WHEN patient Roehl Ribaya leaves the intensive care unit at Blackpool Victoria Hospital it will mark the end of an historic era.
Life has been both terrifying and exhilarating for staff in the critical care department as they have faced their own fears while battling to save some of the most poorly Coronavirus patients.
But after 60 days of intensive treatment, aerospace engineer, Roehl will become the last COVID patient to leave the intensive care unit.
Since the start of the outbreak 94 patients have become ill enough to need intensive care and have been either ventilated or received intensive treatment.
Roehl, a Filipino father of one, will be the last of these patients to leave ITU and will mark the end of the first COVID wave.
“It’s amazing to be able to wave goodbye to our last COVID patient,” said lead consultant Dr Jason Cupitt. “While we have all become very fond of Roehl, the staff are so happy to say farewell because it sends out the message that we have survived the first wave of this silent killer.” “In 19 years as a consultant this has been the most emotional rollercoaster,” Jason admitted. “I remember the first cases. The nurses had tears in their eyes because they knew nothing about this new disease; it was terrifying for them.
“The staff were frightened. I liken it to sending young soldiers into battle, into the unknown, to fight an enemy they couldn’t see. I felt very responsible.”
But Jason was full of praise for the staff who worked on the ICU during the first wave. “Although you could see the fear, you could feel the determination of the staff. They had each other’s backs and were buddying each other.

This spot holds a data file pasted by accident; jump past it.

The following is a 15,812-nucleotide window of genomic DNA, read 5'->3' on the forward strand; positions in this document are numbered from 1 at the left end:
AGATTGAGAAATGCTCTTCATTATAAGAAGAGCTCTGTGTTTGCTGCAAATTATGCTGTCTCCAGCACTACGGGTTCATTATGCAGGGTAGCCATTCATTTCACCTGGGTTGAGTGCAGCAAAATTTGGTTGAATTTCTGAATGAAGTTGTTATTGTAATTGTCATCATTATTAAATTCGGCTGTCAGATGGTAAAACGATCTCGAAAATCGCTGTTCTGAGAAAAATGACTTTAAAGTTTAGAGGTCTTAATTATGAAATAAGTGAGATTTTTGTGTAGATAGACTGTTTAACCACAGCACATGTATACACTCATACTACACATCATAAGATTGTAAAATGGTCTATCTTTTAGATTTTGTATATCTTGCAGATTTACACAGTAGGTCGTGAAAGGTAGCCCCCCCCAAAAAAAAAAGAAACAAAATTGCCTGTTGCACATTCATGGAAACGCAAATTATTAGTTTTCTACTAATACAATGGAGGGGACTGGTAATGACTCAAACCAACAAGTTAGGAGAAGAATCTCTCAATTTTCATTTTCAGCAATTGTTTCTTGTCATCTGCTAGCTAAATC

“We bonded amazingly well as a medical and nursing team and each member became indispensable,” he added.
“Everyone had a critical role to play, for example without the domestic team we could not have continued; cleanliness was vital to allow us to operate. The hospital charity co-ordinating donations made life just a bit easier and showed staff they were appreciated.”
Jason, a medical officer in the Army Reserves, said his military background had helped him lead the local critical care response to Coronavirus.
“Military training helps you make decisions and be prepared to change them when circumstances demand. It gives you a willingness to adapt and overcome.
“Experience of all kinds became very important during this pandemic. We were dealing with a new disease.” Jason added. “We had to learn very quickly.
“Sharing information locally, regionally and nationally became vital and medical group social media platforms were essential. We would have felt very isolated without this means of communication.”